The superintendent, who was hired in late summer, said he is leaving after less than a year because he wants to “explore some other opportunities.” He did not want to comment on whether he has an eye on a particular position at this time.

“We are coming to the end of school year and that is the best time to make a transition. It gives time for an individual to come in and get situated before the start of a new school year,” said the superintendent, whose resignation will be effective May 17.

Dougherty said he is optimistic if the state approves the amended deficit elimination plan submitted by his administration, which includes an extra year, the district will be out of debt and able to do the best for students by 2015.

“There’s an administrative team there that is doing the very best that they can and a faculty that has worked under very adverse conditions,” Dougherty said.

On Thursday, Rick Pluta, a Michigan Public Radio reporter covering state government, tweeted that Pontiac may be the second district to run out of money before the end of the school year and not be able to make payroll May 17. The district is under state review, which can be the first step toward the appointment of an emergency financial manager.

To prepare for the transition, the board will place someone in the role of acting superintendent to lead the district for the last two months of school, said Board President Caroll Turpin.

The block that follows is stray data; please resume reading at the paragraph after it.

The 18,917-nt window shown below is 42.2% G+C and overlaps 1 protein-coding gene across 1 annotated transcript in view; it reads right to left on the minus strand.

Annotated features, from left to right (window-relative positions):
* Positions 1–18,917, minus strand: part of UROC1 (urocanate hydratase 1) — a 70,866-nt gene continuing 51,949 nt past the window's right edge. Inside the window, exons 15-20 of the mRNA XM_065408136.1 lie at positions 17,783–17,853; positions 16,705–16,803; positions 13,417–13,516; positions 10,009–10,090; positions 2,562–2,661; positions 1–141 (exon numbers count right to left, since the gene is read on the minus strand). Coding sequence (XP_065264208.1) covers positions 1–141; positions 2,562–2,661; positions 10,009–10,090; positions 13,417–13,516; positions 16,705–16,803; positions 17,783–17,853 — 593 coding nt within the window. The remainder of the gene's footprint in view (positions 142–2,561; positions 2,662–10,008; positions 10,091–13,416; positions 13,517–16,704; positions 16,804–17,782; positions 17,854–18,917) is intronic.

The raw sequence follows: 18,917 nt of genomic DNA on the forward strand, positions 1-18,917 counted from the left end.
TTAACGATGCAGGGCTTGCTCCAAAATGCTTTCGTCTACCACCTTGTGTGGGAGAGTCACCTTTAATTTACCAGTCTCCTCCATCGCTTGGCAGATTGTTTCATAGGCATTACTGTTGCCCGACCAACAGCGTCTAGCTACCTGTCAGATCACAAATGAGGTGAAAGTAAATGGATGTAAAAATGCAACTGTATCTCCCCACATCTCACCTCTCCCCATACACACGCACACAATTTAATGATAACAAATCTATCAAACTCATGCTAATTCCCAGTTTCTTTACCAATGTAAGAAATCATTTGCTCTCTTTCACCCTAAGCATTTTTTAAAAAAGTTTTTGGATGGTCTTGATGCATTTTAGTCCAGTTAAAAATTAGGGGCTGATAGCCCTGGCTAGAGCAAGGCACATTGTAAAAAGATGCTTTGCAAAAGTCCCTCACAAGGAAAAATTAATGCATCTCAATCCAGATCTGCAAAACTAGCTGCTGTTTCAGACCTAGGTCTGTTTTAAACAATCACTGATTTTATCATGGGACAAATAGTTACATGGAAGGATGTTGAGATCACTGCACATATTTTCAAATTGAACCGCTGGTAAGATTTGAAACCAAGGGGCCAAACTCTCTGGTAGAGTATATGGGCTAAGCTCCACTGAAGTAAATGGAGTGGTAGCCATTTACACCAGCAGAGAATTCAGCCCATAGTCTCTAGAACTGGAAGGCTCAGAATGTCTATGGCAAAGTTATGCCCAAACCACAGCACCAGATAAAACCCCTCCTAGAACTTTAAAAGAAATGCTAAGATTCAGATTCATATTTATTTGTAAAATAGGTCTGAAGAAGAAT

And the district will focus on two major goals, Turpin said: getting approval from the state of the deficit elimination plan and providing a quality education for children.

Turpin has also called a public meeting at 10:30 a.m. May 16, when the Michigan Association of School Boards will explain the impact of the new emergency finance manager law and what could happen if one were assigned to the Pontiac district. Continued...
 
The board president is calling for everyone in the district to pull together.

“As a district, we will increase collaboration and input from all administrators and teachers during these challenging times,” Turpin said in a statement Thursday afternoon.

“The district has to work as a team with all personnel focused on a common outcome. Lines of communication have to be transparent and the message has to be one of a common belief, forged in the belly of the district, in order to produce successful students prepared for life,” Turpin said.

“We believe in basic fundamental values of respect, integrity, compassion, accountability and a belief in our children. These fundamental values must be reflected in our policies, our classrooms and the overall decorum of our buildings.